Wednesday, June 18, 2008

Wife Rule #56: Thy People are My People

Some of the most beautiful verses in scripture are the words of Ruth to her mother-in-law Naomi. Both recently widowed, Naomi had offered to let Ruth return to her former life and family and start over. But Ruth expressed her intent to stay with Naomi, revealing the true extent of the familial bonding Ruth felt to her:

And Ruth said, Intreat me not to leave thee, or to return from following after thee: for whither thou goest, I will go; and where thou lodgest, I will lodge: thy people shall be my people, and thy God my God: Where thou diest, will I die, and there will I be buried: the Lord do so to me, and more also, if ought but death part thee and me. (Ruth 1:16-17)

I understand a little bit better now how Ruth felt--not that I have any desire to be parted from the family of my youth, but in the sense of belonging fully to my wife's family.

It wasn't always this way.

My in-laws are wonderful people. No really, they are. I have no schmoozing or brown-nosing agenda in saying this. But even so, when we first became family, I didn't immediately call my mother-in-law "Mom," or my father-in-law "Dad." There was a transition for me after our marriage: a transition from feeling like an outsider to feeling integrated; from being a guest at family gatherings to being part of the gathering. I wasn't surprised by this, nor was I disappointed. If it took a year-and-a-half of steady effort to get my wife to fall in love and marry me, I expected that it would take even longer for her family to accept me as one of them, and for me to feel the same way about them.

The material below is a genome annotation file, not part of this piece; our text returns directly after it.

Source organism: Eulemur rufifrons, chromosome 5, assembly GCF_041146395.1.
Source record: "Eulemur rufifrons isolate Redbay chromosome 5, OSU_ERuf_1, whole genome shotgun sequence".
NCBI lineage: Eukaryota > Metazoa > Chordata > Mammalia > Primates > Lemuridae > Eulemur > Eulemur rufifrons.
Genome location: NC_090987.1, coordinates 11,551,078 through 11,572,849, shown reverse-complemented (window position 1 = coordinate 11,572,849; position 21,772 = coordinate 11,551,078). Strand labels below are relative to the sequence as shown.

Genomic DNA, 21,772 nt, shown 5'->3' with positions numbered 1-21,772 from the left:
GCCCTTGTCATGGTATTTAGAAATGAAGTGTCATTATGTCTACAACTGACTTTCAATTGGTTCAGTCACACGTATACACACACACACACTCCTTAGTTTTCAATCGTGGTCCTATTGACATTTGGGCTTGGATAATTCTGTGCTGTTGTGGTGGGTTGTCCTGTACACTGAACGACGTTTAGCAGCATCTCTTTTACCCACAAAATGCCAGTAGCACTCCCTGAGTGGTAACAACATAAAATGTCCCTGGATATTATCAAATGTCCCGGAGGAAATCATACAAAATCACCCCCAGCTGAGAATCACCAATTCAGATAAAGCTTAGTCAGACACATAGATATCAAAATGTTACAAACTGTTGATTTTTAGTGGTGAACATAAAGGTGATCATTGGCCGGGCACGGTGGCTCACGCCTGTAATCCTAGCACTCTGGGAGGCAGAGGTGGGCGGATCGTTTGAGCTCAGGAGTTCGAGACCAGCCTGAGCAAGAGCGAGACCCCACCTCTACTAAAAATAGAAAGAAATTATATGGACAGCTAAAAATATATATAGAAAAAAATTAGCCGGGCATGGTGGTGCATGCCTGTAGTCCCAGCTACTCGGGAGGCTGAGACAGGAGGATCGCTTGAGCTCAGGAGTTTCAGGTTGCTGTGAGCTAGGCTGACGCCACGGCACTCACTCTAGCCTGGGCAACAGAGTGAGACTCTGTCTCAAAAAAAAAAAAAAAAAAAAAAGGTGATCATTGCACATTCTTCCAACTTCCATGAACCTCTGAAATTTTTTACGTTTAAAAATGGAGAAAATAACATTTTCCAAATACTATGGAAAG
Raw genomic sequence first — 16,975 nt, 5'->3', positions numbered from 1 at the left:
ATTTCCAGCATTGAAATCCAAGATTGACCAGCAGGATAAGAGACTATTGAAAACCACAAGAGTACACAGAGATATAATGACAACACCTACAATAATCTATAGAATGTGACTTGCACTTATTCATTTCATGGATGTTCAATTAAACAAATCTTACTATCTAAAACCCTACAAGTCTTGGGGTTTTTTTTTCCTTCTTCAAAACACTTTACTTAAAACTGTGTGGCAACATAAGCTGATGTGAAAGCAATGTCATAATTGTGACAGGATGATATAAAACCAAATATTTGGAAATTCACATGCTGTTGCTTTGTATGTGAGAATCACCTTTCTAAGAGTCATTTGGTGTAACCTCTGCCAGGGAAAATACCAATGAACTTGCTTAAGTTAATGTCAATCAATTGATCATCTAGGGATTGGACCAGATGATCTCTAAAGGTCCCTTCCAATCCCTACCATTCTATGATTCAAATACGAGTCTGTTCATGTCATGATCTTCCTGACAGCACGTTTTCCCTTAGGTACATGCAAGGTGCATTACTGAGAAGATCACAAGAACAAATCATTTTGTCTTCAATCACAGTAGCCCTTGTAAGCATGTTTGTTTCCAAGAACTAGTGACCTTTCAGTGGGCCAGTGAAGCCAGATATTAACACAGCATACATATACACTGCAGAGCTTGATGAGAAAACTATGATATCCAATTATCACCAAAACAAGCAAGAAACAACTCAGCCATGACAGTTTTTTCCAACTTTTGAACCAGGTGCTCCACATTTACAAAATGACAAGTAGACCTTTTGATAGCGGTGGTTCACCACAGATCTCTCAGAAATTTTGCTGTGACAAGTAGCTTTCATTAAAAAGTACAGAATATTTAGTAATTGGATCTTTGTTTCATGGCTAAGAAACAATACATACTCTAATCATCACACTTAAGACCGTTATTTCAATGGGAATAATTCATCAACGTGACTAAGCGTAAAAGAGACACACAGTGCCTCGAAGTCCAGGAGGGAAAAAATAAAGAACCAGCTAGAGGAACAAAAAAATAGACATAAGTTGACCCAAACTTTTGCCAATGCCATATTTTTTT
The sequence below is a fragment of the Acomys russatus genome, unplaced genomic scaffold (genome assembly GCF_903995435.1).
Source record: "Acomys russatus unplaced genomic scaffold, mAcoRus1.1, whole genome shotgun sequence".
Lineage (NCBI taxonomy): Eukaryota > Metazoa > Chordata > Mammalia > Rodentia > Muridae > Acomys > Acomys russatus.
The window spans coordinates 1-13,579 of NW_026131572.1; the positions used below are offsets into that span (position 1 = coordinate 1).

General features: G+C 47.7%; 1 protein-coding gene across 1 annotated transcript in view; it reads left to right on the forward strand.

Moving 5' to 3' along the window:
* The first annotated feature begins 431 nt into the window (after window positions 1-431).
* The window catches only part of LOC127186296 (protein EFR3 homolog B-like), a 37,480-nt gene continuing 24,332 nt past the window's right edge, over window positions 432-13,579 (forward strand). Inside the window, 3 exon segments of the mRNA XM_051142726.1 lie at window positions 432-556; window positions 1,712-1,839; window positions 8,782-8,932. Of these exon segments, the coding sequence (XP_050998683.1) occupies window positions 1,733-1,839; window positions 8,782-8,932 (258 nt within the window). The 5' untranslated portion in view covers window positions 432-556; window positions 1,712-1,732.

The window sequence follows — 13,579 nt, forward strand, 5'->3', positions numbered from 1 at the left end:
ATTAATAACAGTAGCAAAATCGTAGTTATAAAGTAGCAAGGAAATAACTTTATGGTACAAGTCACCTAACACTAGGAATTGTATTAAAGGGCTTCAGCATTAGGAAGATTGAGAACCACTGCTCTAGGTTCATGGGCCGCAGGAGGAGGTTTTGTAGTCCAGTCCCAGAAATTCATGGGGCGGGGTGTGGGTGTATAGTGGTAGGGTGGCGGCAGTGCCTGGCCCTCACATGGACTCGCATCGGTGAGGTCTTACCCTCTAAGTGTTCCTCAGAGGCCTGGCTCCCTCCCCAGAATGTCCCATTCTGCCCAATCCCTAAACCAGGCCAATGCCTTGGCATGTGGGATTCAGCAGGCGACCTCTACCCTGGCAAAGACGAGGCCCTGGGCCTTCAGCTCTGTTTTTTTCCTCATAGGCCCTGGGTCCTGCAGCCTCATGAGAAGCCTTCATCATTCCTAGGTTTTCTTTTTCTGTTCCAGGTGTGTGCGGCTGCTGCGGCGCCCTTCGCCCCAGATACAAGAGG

And then, after five years of being an in-law, we experienced the same type of event that culminated in Ruth expressing her devotion to Naomi: the death of my father-in-law. Going through this experience has served to seal my love and sense of belonging to my in-laws, like it did for Ruth.

Immediately after Dad died, I tried to help however I could. Even though he had been unconscious in the hospital since the accident, his death still caught us by surprise. Thus, when we realized that someone needed to drive back home and pack funeral clothes for my little family as well as my brother-in-law who lived near us, I volunteered to make the trip. I felt I should go, and let my wife and brother-in-law be together with their family.

A few days later, just minutes before Dad's funeral, I remember standing with my wife's family in the small room at the church where the viewing was held. I was honored to be part of that sacred family time and to be participating in the family prayer. I remember seeing my wife and members of her family weeping as they said their final earthly goodbyes to the father whose absence left such a huge hole in their lives. Knowing that their grief was far heavier than mine, I felt almost a little guilty to be witnessing such an intimate, personal time for them.